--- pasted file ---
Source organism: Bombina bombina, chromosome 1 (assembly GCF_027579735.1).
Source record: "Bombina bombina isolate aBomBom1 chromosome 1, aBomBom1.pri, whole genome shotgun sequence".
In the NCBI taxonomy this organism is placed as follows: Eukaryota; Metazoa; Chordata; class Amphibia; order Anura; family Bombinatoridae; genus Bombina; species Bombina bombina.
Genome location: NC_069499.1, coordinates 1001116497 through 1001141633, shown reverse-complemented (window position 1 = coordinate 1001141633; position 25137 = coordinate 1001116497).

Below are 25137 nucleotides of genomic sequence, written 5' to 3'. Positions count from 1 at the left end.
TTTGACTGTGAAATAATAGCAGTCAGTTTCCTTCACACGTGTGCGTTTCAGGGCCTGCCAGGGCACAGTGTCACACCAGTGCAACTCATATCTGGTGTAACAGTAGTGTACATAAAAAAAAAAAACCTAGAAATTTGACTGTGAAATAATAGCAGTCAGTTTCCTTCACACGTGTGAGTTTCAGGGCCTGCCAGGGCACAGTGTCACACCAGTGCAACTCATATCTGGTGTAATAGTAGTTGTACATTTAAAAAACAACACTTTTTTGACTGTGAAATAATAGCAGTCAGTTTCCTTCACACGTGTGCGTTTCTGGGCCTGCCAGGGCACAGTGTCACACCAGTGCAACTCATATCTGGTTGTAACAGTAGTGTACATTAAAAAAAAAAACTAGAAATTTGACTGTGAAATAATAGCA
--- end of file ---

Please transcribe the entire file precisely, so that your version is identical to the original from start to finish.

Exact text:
Source organism: Bombina bombina, chromosome 1 (assembly GCF_027579735.1).
Source record: "Bombina bombina isolate aBomBom1 chromosome 1, aBomBom1.pri, whole genome shotgun sequence".
In the NCBI taxonomy this organism is placed as follows: Eukaryota; Metazoa; Chordata; class Amphibia; order Anura; family Bombinatoridae; genus Bombina; species Bombina bombina.
Genome location: NC_069499.1, coordinates 1001116497 through 1001141633, shown reverse-complemented (window position 1 = coordinate 1001141633; position 25137 = coordinate 1001116497).

Below are 25137 nucleotides of genomic sequence, written 5' to 3'. Positions count from 1 at the left end.
TTTGACTGTGAAATAATAGCAGTCAGTTTCCTTCACACGTGTGCGTTTCAGGGCCTGCCAGGGCACAGTGTCACACCAGTGCAACTCATATCTGGTGTAACAGTAGTGTACATAAAAAAAAAAAACCTAGAAATTTGACTGTGAAATAATAGCAGTCAGTTTCCTTCACACGTGTGAGTTTCAGGGCCTGCCAGGGCACAGTGTCACACCAGTGCAACTCATATCTGGTGTAATAGTAGTTGTACATTTAAAAAACAACACTTTTTTGACTGTGAAATAATAGCAGTCAGTTTCCTTCACACGTGTGCGTTTCTGGGCCTGCCAGGGCACAGTGTCACACCAGTGCAACTCATATCTGGTTGTAACAGTAGTGTACATTAAAAAAAAAAACTAGAAATTTGACTGTGAAATAATAGCA